redeem any portion of the January 2019 Note, at any time after six months from the issue date upon five trading days’ notice, subject to a maximum monthly redemption amount of $350,000. The monthly redemption amount may be paid in cash or stock, at the Company’s election, at the lesser of (i) $0.50, or (ii) the lowest closing bid price of the Company’s common stock during the 20 days prior to the conversion, multiplied by a conversion factor of 85%. The redemption provision met the definition of a derivative instrument and did not meet the criteria to be considered indexed to the Company’s own stock. Therefore, the redemption provision require
d
 bifurcation as a derivative liability at fair value under the guidance in ASC Topic 815. The securities purchase agreement require
d
 the Company to reserve 20,000,000 shares for future conversions or redemptions.
In conjunction with the January 2019 Note, the investor received a warrant to purchase 5,000,000 shares of common stock with an exercise price of $0.30 which is exercisable until the
5-year
anniversary of the date of issuance. All the warrants were exercised during the fiscal year ending May 31, 2020. The warrant achieved equity classification at inception. The net proceeds of $5.0 million were allocated first to the redemption provision at its fair value, then to the warrants at their relative fair value and the beneficial conversion feature at its intrinsic value as follows (in thousands):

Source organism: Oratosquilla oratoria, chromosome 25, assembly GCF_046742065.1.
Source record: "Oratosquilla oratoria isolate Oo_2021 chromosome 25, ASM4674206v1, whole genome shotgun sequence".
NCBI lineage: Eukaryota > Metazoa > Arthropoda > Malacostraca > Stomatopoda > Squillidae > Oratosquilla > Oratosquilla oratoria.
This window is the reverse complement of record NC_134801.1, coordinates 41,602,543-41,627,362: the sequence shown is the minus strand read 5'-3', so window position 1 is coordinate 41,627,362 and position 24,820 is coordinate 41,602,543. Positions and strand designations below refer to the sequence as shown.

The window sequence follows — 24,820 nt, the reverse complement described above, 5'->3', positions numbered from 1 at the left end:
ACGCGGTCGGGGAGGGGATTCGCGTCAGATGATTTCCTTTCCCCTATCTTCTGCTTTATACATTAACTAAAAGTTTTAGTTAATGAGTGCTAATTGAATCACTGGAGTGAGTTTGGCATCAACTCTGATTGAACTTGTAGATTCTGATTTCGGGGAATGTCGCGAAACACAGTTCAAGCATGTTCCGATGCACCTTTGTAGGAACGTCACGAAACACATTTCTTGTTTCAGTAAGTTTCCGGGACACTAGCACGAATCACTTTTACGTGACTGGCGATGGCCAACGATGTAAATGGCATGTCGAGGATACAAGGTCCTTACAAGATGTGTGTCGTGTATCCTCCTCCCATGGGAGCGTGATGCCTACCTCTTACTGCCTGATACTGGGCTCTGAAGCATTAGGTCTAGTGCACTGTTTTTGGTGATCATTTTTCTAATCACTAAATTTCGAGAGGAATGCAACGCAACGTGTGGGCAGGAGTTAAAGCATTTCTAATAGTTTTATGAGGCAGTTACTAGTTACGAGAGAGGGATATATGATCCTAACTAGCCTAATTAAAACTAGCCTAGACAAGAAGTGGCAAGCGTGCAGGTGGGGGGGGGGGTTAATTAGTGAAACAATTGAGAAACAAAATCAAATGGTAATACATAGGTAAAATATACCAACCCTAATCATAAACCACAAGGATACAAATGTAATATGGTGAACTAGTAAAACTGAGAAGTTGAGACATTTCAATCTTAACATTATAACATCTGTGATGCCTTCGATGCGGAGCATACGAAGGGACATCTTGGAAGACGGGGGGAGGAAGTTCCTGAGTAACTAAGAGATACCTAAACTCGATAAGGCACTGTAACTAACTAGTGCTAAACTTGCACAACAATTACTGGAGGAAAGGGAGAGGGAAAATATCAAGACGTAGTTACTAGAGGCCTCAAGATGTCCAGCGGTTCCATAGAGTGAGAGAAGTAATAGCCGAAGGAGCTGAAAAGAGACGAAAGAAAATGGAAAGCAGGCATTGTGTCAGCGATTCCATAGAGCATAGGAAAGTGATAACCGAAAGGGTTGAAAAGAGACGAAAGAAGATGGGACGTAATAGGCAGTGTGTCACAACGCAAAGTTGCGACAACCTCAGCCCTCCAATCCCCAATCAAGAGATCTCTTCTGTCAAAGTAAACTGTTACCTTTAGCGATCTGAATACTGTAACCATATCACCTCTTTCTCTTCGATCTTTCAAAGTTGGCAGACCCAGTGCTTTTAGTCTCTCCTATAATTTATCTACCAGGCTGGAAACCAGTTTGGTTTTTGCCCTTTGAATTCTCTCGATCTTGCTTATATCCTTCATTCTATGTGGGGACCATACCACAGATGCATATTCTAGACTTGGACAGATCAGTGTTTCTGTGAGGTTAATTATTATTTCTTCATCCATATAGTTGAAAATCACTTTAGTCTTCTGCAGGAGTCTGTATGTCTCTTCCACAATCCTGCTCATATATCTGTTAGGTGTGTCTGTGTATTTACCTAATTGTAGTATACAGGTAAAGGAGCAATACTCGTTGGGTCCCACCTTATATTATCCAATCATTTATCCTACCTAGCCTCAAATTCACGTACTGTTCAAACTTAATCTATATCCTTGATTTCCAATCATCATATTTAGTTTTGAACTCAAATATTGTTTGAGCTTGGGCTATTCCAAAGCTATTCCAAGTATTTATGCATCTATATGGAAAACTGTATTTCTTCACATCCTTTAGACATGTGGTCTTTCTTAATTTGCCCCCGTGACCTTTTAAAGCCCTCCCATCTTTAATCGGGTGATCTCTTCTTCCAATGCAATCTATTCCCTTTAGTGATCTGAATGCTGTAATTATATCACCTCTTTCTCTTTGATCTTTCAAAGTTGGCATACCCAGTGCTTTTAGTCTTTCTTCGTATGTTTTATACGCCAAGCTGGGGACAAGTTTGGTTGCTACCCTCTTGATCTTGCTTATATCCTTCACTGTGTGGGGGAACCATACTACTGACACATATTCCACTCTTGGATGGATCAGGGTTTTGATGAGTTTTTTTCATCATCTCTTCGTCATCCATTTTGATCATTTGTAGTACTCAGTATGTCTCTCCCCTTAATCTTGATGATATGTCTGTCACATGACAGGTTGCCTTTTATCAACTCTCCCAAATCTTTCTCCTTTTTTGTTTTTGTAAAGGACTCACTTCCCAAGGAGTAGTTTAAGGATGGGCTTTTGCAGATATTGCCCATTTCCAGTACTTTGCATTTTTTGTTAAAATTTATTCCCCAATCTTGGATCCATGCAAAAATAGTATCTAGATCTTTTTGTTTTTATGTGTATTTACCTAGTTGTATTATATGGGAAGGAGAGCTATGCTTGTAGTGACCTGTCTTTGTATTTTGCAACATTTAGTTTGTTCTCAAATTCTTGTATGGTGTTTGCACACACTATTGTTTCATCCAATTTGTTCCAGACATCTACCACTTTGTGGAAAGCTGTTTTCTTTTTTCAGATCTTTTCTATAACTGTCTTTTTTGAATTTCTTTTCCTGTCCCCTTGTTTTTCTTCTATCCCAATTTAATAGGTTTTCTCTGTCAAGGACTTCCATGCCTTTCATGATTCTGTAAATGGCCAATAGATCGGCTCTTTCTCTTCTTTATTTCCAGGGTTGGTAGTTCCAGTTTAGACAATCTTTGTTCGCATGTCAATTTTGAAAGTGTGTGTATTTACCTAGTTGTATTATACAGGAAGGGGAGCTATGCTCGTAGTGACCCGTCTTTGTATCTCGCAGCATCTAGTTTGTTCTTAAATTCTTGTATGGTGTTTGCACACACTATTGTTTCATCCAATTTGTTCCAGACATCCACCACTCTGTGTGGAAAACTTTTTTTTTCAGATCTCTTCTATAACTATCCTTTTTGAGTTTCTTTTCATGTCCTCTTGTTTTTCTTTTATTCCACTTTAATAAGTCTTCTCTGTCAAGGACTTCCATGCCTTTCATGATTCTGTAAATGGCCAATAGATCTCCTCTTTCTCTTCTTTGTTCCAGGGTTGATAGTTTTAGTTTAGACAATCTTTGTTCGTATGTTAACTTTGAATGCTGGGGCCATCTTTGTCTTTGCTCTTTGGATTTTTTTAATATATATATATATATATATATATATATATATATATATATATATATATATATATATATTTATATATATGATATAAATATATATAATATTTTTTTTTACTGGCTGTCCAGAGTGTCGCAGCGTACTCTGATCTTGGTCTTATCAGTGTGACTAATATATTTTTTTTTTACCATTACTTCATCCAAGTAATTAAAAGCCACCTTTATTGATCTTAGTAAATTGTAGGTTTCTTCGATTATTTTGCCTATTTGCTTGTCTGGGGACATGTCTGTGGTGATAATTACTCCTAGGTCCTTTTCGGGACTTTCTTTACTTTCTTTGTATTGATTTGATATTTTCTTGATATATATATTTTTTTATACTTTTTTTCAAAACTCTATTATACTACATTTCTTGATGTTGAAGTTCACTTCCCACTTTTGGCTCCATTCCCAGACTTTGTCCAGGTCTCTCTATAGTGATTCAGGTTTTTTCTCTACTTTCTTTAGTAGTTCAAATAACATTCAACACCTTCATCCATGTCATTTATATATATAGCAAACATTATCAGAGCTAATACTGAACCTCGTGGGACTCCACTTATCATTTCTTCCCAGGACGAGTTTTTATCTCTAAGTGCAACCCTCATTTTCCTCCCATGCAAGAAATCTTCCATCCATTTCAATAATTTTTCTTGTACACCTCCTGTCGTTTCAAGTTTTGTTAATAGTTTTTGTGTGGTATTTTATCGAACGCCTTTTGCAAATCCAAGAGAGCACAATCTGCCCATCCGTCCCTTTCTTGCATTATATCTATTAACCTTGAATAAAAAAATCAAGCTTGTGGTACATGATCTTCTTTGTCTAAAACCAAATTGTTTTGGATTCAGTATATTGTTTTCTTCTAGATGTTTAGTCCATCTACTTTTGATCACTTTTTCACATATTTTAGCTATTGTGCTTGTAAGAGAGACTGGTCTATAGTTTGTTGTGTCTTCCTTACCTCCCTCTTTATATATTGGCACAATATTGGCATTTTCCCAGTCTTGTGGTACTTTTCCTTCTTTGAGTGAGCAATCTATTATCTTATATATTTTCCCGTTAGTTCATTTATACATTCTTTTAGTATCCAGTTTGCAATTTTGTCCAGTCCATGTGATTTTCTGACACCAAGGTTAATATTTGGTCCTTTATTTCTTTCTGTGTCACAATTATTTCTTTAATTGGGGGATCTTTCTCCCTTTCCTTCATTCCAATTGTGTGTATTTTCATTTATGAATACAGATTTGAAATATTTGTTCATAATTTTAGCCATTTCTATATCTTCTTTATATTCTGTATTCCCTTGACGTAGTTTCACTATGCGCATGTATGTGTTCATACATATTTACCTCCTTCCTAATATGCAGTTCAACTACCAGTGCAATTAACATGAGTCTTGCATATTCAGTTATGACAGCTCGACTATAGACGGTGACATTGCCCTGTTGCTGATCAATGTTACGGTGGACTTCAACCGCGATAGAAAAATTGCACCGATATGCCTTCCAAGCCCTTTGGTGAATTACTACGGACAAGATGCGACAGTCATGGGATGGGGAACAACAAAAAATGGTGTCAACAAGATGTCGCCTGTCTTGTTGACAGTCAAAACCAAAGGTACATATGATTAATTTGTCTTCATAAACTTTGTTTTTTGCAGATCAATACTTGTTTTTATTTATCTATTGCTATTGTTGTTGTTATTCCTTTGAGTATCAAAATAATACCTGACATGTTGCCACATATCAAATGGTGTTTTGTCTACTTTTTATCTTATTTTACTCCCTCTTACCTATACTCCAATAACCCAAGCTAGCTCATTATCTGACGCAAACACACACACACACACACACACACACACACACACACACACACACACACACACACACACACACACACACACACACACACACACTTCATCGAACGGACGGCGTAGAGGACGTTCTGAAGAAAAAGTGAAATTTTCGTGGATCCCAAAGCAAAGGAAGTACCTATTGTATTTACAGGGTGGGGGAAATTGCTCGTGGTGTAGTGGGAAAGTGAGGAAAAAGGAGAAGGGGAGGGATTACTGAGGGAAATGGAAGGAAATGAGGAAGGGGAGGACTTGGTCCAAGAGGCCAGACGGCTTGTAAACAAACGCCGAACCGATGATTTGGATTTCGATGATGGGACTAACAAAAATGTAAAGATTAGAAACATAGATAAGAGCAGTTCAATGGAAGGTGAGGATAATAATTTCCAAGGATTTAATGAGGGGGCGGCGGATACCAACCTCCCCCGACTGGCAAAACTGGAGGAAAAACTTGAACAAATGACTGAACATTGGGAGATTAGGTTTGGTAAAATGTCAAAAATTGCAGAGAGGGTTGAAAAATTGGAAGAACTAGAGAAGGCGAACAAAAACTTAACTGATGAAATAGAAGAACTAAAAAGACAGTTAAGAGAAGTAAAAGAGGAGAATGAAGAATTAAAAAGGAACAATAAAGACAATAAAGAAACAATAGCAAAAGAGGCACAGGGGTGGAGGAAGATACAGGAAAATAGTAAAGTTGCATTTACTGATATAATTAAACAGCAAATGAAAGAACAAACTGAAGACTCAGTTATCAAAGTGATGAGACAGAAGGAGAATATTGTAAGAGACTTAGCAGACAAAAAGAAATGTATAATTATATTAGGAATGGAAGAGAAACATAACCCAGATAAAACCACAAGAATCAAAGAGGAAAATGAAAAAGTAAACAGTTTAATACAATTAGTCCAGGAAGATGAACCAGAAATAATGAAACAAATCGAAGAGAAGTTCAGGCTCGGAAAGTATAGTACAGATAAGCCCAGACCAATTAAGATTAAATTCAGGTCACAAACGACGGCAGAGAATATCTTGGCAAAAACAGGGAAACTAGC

January 30, 2019
 
Fair value of redemption provision
   $ 1,465  
Relative fair value of equity classified warrants
     858  
Beneficial conversion feature
     2,677  
  
 
 
 
Net proceeds of January 2019 Note
   $ 5,000  
  
 
 
 

16

Under the guidance of ASC 815, after allocation of proceeds to the redemption provision, relative fair value of equity classified warrants and the beneficial conversion feature, there were no proceeds remaining to allocate to convertible note payable. Therefore, principal, accrued interest, debt discount and offering costs will be recognized as interest expense, which represents the accretion of the convertible note payable and related debt discount and issuance costs. During the three months ended August 31, 2019, the Company recognized approximately $0.1 million, of interest expense related to the January 2019 Note. During the year ended May 31, 2020, the Company received a redemption notice from the holder of the Company’s January 2019 Note, requesting an aggregate redemption of approximately
 
$
6,271,000
settling the remaining outstanding balance in full, including accrued interest. In satisfaction of the redemption notice, the Company issued shares of common stock totaling
 
10,842,255
and paid cash totaling
$
850,000
to the January 2019 Note holder in accordance with the terms of the January 2019 Note. Following the redemption, the January 2019 Note has been fully satisfied and there is no outstanding balance.
Long-term Convertible Note—March 2020 Note